Draper says “the Outers program is the second longest running outdoor education program in Ontario and enjoys strong community support.”
The Swim Test and Sailing in Lion’s Head
Blair Joudrey, Director of The Hub in Lion’s Head says that Outers was his favorite class and for the past 18 years working with local youth, he has consistently recommended that they take the Outers program.
He remembers the first activity as being a swim test in Georgian Bay which consisted of swimming around the dock followed by treading water for five minutes fully clothed.
He says “We learned all of the different ways to paddle a canoe both single and double and canoe rescue should you flip. We learned how to tie knots and how to pack for hikes, what to wear, food and supplies to bring; and orienteering, wildlife and plant identification. We also learned about winter survival, building a quinzee and fire building and rescue.”
Joudrey thoroughly enjoyed the trips, saying they were the best part of the course. He reminisces about his Fall Hike, his teacher John Gamble slipped on a downed tree and cut his knee which needed stitches. That night at Cyprus Lake they navigated the trails in the dark multiple times, once for Gamble and then for some of the Outers who wanted to leave the hike. He says he hiked many kilometres that trip.
He describes the Rankin River canoe trip with the rapids being “epic” and some of the canoeists being flipped, his canoe ended up with a rock in it. Today that rock is in a memory box mounted on his wall.
During the Winter camping trip he learned about proper winter footwear, the painful way. He says “I didn’t treat my leather boots and they got soaked and froze solid over night.” The bay was completely frozen over that year and he and a classmate hiked to his home across the bay, ditched his frozen pair of boots, got a pair of Sorel boots and then hiked back to the campsite.
On his Algonquin trip, Joudrey caught the only fish. Modestly he says “ it was smaller than a small perch and bigger than a minnow but still got the biggest fish award.” With an odd number of students that trip, Gamble partnered with him so that he could complete the coureur de bois challenge.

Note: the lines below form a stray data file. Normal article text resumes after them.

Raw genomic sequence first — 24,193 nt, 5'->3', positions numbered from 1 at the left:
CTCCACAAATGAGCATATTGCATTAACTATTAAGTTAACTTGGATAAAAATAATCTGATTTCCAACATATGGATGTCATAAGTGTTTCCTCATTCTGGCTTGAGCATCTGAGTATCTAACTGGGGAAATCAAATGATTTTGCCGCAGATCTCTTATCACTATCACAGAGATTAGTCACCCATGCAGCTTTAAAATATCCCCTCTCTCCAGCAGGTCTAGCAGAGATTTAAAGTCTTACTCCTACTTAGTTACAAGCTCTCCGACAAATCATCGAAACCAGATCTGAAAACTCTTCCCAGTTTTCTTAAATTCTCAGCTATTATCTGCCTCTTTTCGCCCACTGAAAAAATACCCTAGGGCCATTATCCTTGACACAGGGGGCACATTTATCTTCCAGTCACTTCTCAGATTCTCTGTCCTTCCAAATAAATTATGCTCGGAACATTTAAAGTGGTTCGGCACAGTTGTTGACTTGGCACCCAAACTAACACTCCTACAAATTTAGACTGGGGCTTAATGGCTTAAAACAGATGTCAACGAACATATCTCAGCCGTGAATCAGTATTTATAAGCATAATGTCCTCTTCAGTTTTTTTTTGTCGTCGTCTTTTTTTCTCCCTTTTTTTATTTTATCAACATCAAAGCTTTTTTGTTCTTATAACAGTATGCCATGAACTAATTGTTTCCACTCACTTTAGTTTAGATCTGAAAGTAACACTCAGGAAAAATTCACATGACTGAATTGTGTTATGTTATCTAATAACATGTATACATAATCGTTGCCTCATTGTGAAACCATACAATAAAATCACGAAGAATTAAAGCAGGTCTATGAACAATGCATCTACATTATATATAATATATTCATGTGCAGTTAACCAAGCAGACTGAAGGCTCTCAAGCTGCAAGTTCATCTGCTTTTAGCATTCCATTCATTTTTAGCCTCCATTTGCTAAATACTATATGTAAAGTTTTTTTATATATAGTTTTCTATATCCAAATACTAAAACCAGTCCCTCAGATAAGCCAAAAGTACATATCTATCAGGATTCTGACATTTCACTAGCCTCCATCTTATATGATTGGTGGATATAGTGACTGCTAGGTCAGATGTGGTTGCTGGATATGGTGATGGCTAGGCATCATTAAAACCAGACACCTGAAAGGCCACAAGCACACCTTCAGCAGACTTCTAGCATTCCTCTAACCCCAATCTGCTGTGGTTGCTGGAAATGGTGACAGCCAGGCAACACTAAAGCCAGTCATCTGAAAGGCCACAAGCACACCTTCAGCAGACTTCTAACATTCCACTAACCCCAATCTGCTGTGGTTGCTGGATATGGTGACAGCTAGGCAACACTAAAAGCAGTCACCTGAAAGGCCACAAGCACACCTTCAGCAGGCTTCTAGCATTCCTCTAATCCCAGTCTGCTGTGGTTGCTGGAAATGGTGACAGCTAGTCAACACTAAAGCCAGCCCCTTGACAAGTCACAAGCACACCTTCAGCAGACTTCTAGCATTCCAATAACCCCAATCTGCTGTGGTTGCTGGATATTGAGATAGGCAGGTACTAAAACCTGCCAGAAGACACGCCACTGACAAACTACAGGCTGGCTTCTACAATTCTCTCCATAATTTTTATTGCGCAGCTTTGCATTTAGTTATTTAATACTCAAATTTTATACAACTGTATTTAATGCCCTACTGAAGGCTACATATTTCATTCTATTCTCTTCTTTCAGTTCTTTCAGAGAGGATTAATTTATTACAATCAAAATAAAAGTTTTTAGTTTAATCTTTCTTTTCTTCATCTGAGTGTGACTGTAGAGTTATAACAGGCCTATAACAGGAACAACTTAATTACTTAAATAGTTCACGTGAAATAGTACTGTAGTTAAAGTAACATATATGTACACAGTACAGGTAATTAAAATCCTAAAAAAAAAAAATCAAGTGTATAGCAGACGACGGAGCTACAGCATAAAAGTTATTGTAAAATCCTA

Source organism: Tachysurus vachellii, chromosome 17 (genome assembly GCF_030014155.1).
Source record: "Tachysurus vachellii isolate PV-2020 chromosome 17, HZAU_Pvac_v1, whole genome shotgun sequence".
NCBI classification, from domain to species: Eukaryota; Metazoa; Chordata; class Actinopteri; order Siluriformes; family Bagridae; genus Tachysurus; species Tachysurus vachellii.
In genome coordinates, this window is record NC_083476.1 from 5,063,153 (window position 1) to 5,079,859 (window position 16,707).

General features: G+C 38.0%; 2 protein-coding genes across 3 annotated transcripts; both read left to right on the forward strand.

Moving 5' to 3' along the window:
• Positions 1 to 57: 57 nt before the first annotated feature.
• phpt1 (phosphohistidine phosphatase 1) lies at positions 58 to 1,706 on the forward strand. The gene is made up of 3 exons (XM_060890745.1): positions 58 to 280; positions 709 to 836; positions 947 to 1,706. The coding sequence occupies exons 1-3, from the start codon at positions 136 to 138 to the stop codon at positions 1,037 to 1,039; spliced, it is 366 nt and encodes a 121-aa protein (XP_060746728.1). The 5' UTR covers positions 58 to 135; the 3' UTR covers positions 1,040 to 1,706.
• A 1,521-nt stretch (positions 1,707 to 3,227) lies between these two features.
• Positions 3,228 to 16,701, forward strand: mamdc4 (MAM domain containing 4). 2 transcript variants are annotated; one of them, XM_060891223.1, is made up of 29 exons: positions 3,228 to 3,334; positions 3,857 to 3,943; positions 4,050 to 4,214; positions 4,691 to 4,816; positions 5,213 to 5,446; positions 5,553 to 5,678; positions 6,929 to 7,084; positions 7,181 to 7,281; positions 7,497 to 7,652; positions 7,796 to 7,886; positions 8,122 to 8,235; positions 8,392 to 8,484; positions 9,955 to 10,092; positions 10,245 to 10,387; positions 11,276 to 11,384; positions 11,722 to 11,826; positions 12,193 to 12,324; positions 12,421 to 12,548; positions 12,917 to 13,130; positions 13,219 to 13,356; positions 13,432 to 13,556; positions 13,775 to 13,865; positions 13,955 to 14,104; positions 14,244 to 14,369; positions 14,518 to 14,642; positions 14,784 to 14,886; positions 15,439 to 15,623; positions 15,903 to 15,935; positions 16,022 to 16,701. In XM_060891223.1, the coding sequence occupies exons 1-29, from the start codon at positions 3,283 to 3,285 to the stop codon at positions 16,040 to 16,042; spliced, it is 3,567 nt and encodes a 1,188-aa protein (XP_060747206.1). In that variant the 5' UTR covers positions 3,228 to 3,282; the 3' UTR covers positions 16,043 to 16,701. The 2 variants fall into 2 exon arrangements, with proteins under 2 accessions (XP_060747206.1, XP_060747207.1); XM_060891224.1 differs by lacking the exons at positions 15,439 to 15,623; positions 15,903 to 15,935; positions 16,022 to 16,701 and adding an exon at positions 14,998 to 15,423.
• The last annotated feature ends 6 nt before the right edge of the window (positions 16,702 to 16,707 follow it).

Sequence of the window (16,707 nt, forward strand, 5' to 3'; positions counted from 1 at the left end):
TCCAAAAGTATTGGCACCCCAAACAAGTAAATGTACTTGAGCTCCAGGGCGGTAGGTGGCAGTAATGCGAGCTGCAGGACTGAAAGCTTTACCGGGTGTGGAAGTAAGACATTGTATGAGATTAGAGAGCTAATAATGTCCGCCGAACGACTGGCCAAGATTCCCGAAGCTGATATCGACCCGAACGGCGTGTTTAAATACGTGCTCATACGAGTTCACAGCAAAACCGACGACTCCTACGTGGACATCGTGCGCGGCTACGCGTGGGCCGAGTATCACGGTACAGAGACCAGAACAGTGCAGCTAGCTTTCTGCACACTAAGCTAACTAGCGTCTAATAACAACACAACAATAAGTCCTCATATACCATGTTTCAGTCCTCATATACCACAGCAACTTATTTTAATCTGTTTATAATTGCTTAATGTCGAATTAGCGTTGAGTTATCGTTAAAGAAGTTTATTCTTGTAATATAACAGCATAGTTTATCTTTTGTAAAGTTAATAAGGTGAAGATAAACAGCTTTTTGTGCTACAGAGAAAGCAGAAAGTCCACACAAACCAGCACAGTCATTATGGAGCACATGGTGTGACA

Gamble captained the second boat for Draper’s sailing class, but did not run the sailing class when he took over the Outers program, however he did take students for sailing trips out of the Lion’s Head Harbour. Joudrey remembers the thrill of massive waves while out on a trip on Gamble’s boat.
Joudrey says that he still practices the skills he learned in Outers. He sums it up “best class ever.” He considers the outdoors an amazing resource of the Bruce and says “it’s only fitting for the school to create an opportunity to teach us how to respect and enjoy it.”
The Voyageur Award and Dog Sled in Algonquin with Chocpaw
The Outers program continued teaching core outdoor skills of canoeing, backpacking, camping and outdoor survival; however every Outers teacher added a new outdoor activity and made changes to the curriculum that reflected
their special outdoor interests. When Doug Cunningham took over the Outers program he instituted the Voyageur Award, added an Algonquin Dog Sled Trip, and started the first Student Co-op Program in Outers with Darren Myles serving as the first Co-op Student.
Cunningham had accompanied the Outers on earlier trips, and had been certificated in outdoor education alongside Jerry Blair at a course at Bark River.
The coureur de bois award was replaced by the Voyageur award. The $100 award was sponsored by Lisa Bellmore in memory of her brother, Larry, who tragically lost his life in a car accident. He loved Outers, it being his favorite class. The award was given to those students who complete a challenging portage, usually on the Hogan Lake to Big Crow Lake Portage. They had to complete the portage unassisted and without stopping by carrying both their canoe and their full pack at the same time.
Cunningham introduced dog-sledding trips and says “The idea for a dog sled trip occurred during my first year of teaching Outers (1998 -1999) while on the Outers’ Fall backpacking trip. This three day trip, began at Warder’s Ranch and finished near Tobermory. At Stormhaven, we encountered another co-ed group of teenagers from South West Ontario and while the students mingled, I talked to their leaders about their year-long outdoor education program funded by Service Clubs and Correctional Services. Their outdoor experiences were similar to our own, with the exception being that they did a winter dogsled trip. Their trip was organized by Chocpaw Expeditions, which was run out of South River, near the North West boundary of Algonquin Park. I thought that if a similar trip could be organized and approved for my own Outers students that would provide another wonderful midwinter outdoor experience for them.”